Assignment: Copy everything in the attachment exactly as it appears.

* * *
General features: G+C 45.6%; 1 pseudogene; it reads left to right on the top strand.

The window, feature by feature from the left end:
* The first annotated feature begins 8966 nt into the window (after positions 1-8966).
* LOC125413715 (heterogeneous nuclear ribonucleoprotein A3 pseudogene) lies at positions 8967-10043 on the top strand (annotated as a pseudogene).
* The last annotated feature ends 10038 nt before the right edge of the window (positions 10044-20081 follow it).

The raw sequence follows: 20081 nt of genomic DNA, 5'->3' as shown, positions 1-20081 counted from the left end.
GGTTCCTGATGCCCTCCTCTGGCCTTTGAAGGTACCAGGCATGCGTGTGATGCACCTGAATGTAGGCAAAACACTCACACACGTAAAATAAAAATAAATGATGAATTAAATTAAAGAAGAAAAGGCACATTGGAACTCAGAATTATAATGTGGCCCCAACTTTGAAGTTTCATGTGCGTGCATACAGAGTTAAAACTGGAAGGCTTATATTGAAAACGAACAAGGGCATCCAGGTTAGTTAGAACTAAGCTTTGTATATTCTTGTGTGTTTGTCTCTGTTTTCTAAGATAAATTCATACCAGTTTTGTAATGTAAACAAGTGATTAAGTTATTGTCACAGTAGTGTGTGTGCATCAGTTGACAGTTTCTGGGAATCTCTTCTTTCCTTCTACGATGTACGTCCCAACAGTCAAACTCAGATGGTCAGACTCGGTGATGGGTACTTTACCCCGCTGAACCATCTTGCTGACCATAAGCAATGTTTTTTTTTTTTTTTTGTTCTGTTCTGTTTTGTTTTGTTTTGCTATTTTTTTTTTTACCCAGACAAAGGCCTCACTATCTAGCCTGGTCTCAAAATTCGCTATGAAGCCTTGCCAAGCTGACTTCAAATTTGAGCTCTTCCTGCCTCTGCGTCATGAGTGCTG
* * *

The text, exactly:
General features: G+C 45.6%; 1 pseudogene; it reads left to right on the top strand.

The window, feature by feature from the left end:
* The first annotated feature begins 8966 nt into the window (after positions 1-8966).
* LOC125413715 (heterogeneous nuclear ribonucleoprotein A3 pseudogene) lies at positions 8967-10043 on the top strand (annotated as a pseudogene).
* The last annotated feature ends 10038 nt before the right edge of the window (positions 10044-20081 follow it).

The raw sequence follows: 20081 nt of genomic DNA, 5'->3' as shown, positions 1-20081 counted from the left end.
GGTTCCTGATGCCCTCCTCTGGCCTTTGAAGGTACCAGGCATGCGTGTGATGCACCTGAATGTAGGCAAAACACTCACACACGTAAAATAAAAATAAATGATGAATTAAATTAAAGAAGAAAAGGCACATTGGAACTCAGAATTATAATGTGGCCCCAACTTTGAAGTTTCATGTGCGTGCATACAGAGTTAAAACTGGAAGGCTTATATTGAAAACGAACAAGGGCATCCAGGTTAGTTAGAACTAAGCTTTGTATATTCTTGTGTGTTTGTCTCTGTTTTCTAAGATAAATTCATACCAGTTTTGTAATGTAAACAAGTGATTAAGTTATTGTCACAGTAGTGTGTGTGCATCAGTTGACAGTTTCTGGGAATCTCTTCTTTCCTTCTACGATGTACGTCCCAACAGTCAAACTCAGATGGTCAGACTCGGTGATGGGTACTTTACCCCGCTGAACCATCTTGCTGACCATAAGCAATGTTTTTTTTTTTTTTTTGTTCTGTTCTGTTTTGTTTTGTTTTGCTATTTTTTTTTTTACCCAGACAAAGGCCTCACTATCTAGCCTGGTCTCAAAATTCGCTATGAAGCCTTGCCAAGCTGACTTCAAATTTGAGCTCTTCCTGCCTCTGCGTCATGAGTGCTG